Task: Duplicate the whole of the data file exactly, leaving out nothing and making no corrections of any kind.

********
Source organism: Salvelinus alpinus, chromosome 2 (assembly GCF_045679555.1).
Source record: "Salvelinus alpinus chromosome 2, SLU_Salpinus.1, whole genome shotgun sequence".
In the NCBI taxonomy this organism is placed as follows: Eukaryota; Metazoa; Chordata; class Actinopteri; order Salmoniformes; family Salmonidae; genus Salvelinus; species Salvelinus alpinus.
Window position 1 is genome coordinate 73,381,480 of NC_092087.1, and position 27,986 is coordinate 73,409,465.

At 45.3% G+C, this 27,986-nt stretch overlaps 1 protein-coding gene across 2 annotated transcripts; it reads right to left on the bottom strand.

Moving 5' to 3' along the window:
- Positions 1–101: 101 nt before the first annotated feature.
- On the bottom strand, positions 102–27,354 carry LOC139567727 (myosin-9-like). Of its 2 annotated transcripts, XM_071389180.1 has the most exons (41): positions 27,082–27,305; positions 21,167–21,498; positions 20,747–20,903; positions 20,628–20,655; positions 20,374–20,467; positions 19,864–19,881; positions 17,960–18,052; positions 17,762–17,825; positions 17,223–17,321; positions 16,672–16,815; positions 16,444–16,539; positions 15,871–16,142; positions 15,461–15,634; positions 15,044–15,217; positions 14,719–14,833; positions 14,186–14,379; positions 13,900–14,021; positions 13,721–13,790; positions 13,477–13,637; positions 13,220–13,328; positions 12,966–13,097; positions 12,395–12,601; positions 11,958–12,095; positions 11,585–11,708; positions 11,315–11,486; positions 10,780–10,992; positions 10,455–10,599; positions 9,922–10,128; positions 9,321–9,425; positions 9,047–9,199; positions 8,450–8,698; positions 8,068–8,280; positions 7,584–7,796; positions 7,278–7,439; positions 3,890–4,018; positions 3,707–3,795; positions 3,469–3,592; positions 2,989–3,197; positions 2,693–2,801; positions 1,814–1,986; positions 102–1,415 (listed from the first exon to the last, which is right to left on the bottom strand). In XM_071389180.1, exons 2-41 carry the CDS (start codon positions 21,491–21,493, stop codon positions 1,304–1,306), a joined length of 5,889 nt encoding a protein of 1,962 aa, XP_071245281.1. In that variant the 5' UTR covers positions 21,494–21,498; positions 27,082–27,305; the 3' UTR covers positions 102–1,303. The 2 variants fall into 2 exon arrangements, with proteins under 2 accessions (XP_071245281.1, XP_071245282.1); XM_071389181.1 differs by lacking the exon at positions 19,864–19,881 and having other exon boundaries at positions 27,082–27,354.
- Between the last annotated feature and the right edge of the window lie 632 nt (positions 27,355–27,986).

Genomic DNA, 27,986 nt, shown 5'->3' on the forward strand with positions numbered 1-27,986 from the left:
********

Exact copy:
Source organism: Salvelinus alpinus, chromosome 2 (assembly GCF_045679555.1).
Source record: "Salvelinus alpinus chromosome 2, SLU_Salpinus.1, whole genome shotgun sequence".
In the NCBI taxonomy this organism is placed as follows: Eukaryota; Metazoa; Chordata; class Actinopteri; order Salmoniformes; family Salmonidae; genus Salvelinus; species Salvelinus alpinus.
Window position 1 is genome coordinate 73,381,480 of NC_092087.1, and position 27,986 is coordinate 73,409,465.

At 45.3% G+C, this 27,986-nt stretch overlaps 1 protein-coding gene across 2 annotated transcripts; it reads right to left on the bottom strand.

Moving 5' to 3' along the window:
- Positions 1–101: 101 nt before the first annotated feature.
- On the bottom strand, positions 102–27,354 carry LOC139567727 (myosin-9-like). Of its 2 annotated transcripts, XM_071389180.1 has the most exons (41): positions 27,082–27,305; positions 21,167–21,498; positions 20,747–20,903; positions 20,628–20,655; positions 20,374–20,467; positions 19,864–19,881; positions 17,960–18,052; positions 17,762–17,825; positions 17,223–17,321; positions 16,672–16,815; positions 16,444–16,539; positions 15,871–16,142; positions 15,461–15,634; positions 15,044–15,217; positions 14,719–14,833; positions 14,186–14,379; positions 13,900–14,021; positions 13,721–13,790; positions 13,477–13,637; positions 13,220–13,328; positions 12,966–13,097; positions 12,395–12,601; positions 11,958–12,095; positions 11,585–11,708; positions 11,315–11,486; positions 10,780–10,992; positions 10,455–10,599; positions 9,922–10,128; positions 9,321–9,425; positions 9,047–9,199; positions 8,450–8,698; positions 8,068–8,280; positions 7,584–7,796; positions 7,278–7,439; positions 3,890–4,018; positions 3,707–3,795; positions 3,469–3,592; positions 2,989–3,197; positions 2,693–2,801; positions 1,814–1,986; positions 102–1,415 (listed from the first exon to the last, which is right to left on the bottom strand). In XM_071389180.1, exons 2-41 carry the CDS (start codon positions 21,491–21,493, stop codon positions 1,304–1,306), a joined length of 5,889 nt encoding a protein of 1,962 aa, XP_071245281.1. In that variant the 5' UTR covers positions 21,494–21,498; positions 27,082–27,305; the 3' UTR covers positions 102–1,303. The 2 variants fall into 2 exon arrangements, with proteins under 2 accessions (XP_071245281.1, XP_071245282.1); XM_071389181.1 differs by lacking the exon at positions 19,864–19,881 and having other exon boundaries at positions 27,082–27,354.
- Between the last annotated feature and the right edge of the window lie 632 nt (positions 27,355–27,986).

Genomic DNA, 27,986 nt, shown 5'->3' on the forward strand with positions numbered 1-27,986 from the left: